‘Baby in the Hammock’ is one of series of movements we can do on hands and knees to relieve pressure on the lower back and the pelvic floor and gently mobilise our hip joints for optimal pregnancy comfort.
This is also the first of two posts that take a look at something called ‘Optimal Foetal Positioning’.
Hip Swaying / ‘Baby in the Hammock’
- Begin in a stable position on all fours, allowing your weight to be evenly distributed over both arms and legs.
- Place your knees directly under your hips, and your hands under your shoulders, or slightly further forward.
- If kneeling is not possible, see the previous article for a forward-leaning standing position in which you can practice ‘Baby in the Hammock’ (Wall Stretch/Ladder).
- Padding can be used for your knees and wrists. You can also rest your forearms on blocks or a bolster, or use your ball for this practice.
- The weight of your baby is allowed to fall forwards, away from the spine and from the pelvic floor. This may be a particular relief during later pregnancy.
- Imagine that your abdominal wall creates a little hammock for your baby to lie in. You can picture your baby with its head towards your pelvis and its back cradled against the abdominal wall – its spine towards the floor.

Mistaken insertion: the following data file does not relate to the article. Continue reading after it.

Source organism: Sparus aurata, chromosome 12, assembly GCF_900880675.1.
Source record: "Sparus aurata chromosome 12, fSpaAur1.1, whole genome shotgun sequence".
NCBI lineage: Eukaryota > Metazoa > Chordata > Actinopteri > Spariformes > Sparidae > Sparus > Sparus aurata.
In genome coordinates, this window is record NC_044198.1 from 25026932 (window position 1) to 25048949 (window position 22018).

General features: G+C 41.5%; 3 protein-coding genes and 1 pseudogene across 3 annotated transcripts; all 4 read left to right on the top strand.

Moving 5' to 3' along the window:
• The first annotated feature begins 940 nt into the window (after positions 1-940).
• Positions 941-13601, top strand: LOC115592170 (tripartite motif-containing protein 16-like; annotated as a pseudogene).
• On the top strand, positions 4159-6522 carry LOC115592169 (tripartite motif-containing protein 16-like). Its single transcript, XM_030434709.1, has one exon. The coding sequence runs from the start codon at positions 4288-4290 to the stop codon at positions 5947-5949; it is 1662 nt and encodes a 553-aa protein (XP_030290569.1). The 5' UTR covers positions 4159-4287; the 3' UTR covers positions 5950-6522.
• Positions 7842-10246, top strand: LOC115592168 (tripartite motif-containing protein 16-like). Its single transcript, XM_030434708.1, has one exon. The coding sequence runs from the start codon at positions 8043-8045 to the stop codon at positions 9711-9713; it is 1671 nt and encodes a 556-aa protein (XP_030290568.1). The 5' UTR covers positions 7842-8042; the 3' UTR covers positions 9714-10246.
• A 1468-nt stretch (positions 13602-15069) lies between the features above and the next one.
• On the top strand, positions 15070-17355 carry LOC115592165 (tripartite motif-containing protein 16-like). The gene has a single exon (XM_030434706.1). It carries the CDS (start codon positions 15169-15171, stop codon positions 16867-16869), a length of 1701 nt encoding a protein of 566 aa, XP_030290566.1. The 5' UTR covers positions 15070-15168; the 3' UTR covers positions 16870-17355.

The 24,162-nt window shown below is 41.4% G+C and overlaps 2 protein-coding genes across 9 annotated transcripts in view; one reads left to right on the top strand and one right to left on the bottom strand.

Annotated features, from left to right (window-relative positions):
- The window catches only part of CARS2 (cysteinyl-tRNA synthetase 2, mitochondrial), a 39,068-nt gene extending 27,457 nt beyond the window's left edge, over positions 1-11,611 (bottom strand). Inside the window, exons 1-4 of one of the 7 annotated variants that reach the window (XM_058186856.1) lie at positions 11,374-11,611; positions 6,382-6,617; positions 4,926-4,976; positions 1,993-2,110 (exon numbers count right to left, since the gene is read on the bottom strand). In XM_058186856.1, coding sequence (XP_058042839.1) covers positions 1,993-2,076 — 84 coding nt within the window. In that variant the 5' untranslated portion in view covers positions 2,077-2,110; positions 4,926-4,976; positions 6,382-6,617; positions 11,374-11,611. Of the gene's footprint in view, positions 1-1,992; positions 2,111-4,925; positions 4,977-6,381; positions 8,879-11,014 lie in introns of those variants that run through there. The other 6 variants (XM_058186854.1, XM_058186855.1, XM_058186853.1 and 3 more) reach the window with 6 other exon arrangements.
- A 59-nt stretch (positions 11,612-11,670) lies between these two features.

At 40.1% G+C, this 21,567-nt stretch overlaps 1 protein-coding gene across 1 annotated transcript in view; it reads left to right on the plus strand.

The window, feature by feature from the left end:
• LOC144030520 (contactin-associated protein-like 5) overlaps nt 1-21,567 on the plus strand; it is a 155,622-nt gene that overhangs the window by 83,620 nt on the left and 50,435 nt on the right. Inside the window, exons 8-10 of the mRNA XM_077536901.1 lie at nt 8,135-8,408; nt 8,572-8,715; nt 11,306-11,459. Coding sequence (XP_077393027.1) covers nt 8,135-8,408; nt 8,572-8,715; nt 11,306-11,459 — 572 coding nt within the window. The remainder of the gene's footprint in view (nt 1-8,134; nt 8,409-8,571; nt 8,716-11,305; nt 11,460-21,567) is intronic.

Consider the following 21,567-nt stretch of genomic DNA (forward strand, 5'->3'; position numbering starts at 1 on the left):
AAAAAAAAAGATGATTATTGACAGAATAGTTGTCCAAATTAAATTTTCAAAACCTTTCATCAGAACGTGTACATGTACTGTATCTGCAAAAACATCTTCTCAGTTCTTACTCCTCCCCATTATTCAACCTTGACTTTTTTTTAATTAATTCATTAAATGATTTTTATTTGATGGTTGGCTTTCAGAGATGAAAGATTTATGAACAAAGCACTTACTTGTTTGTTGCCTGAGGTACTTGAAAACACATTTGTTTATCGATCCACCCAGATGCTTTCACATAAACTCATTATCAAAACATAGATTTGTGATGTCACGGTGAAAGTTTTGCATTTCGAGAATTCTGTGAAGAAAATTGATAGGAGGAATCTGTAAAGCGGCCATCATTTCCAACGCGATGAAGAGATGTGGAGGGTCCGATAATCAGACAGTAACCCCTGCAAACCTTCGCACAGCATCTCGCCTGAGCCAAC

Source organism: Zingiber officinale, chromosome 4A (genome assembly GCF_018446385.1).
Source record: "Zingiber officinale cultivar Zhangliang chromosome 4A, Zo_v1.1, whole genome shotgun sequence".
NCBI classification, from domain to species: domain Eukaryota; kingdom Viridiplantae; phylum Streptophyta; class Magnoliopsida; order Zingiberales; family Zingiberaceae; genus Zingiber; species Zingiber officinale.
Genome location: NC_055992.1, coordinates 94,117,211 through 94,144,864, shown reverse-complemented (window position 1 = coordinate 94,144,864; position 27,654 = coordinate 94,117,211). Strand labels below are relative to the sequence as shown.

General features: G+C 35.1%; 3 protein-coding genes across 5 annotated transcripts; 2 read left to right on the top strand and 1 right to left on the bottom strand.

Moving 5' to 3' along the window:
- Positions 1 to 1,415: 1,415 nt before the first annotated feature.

- Gently sway your hips from side to side creating a rocking movement for your baby in its hammock.
- Circle your hips to create a ‘merry-go-round’ movement for your baby in its hammock.
- After a few circles in one direction, go back the other way!
- Keep your movements slow and steady.
Optimal Foetal Positioning
Optimal Foetal Positioning is a term coined by New Zealand midwifes Jean Sutton and Pauline Scott. They suggested that positions like this, if practised for 10-15 minutes twice a day during the third trimester, can help to encourage your baby into a good position for the onset of labour.
“OFP is about encouraging the un-born baby to settle into the most effective position for labour and birth.”Jean Sutton – http://optimal-foetal-positioning.co.nz
Your baby is likely to be born more easily when he/she presents at the onset of labour with their head-down (cephalic presentation), and the back of their head towards the front of your tummy (anterior position).
In other words… when your baby is in the hammock!
Inspired by Jean and Pauline’s research, many people now believe that spending time on hands and knees can allow the baby wiggle room to move, and also to allow gravity to act on the heaviest part of your baby (head and spine) and roll them towards your abdominal wall.
This is especially important if you spend a lot of time sitting or driving during pregnancy, where the weight of your baby may gravitate towards the back of your body.
‘Baby in the Hammock’ is a good thing to do in your nest, ideally at least twice a day. Don’t forget to add padding to your yoga mat for kneeling on, and surround yourself with colours, fabrics and images that you really enjoy!